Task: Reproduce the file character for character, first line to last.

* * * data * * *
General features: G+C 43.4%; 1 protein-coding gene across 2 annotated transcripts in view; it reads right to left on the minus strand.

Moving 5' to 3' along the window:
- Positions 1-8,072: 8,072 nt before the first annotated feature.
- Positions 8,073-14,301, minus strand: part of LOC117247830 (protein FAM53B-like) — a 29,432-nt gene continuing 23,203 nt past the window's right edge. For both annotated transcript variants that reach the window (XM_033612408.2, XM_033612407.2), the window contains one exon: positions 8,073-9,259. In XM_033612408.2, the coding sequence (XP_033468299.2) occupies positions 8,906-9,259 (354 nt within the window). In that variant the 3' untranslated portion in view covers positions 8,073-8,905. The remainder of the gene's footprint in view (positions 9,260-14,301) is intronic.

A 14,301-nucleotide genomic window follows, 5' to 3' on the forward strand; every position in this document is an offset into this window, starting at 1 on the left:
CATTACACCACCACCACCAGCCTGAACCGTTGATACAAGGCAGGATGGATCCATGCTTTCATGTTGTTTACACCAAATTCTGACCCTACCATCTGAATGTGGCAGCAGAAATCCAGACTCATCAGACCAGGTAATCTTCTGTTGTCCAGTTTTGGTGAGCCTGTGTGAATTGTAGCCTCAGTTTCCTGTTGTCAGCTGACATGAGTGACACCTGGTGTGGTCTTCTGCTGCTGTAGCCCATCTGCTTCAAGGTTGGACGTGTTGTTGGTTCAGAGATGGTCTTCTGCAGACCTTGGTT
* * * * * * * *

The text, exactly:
General features: G+C 43.4%; 1 protein-coding gene across 2 annotated transcripts in view; it reads right to left on the minus strand.

Moving 5' to 3' along the window:
- Positions 1-8,072: 8,072 nt before the first annotated feature.
- Positions 8,073-14,301, minus strand: part of LOC117247830 (protein FAM53B-like) — a 29,432-nt gene continuing 23,203 nt past the window's right edge. For both annotated transcript variants that reach the window (XM_033612408.2, XM_033612407.2), the window contains one exon: positions 8,073-9,259. In XM_033612408.2, the coding sequence (XP_033468299.2) occupies positions 8,906-9,259 (354 nt within the window). In that variant the 3' untranslated portion in view covers positions 8,073-8,905. The remainder of the gene's footprint in view (positions 9,260-14,301) is intronic.

A 14,301-nucleotide genomic window follows, 5' to 3' on the forward strand; every position in this document is an offset into this window, starting at 1 on the left:
CATTACACCACCACCACCAGCCTGAACCGTTGATACAAGGCAGGATGGATCCATGCTTTCATGTTGTTTACACCAAATTCTGACCCTACCATCTGAATGTGGCAGCAGAAATCCAGACTCATCAGACCAGGTAATCTTCTGTTGTCCAGTTTTGGTGAGCCTGTGTGAATTGTAGCCTCAGTTTCCTGTTGTCAGCTGACATGAGTGACACCTGGTGTGGTCTTCTGCTGCTGTAGCCCATCTGCTTCAAGGTTGGACGTGTTGTTGGTTCAGAGATGGTCTTCTGCAGACCTTGGTT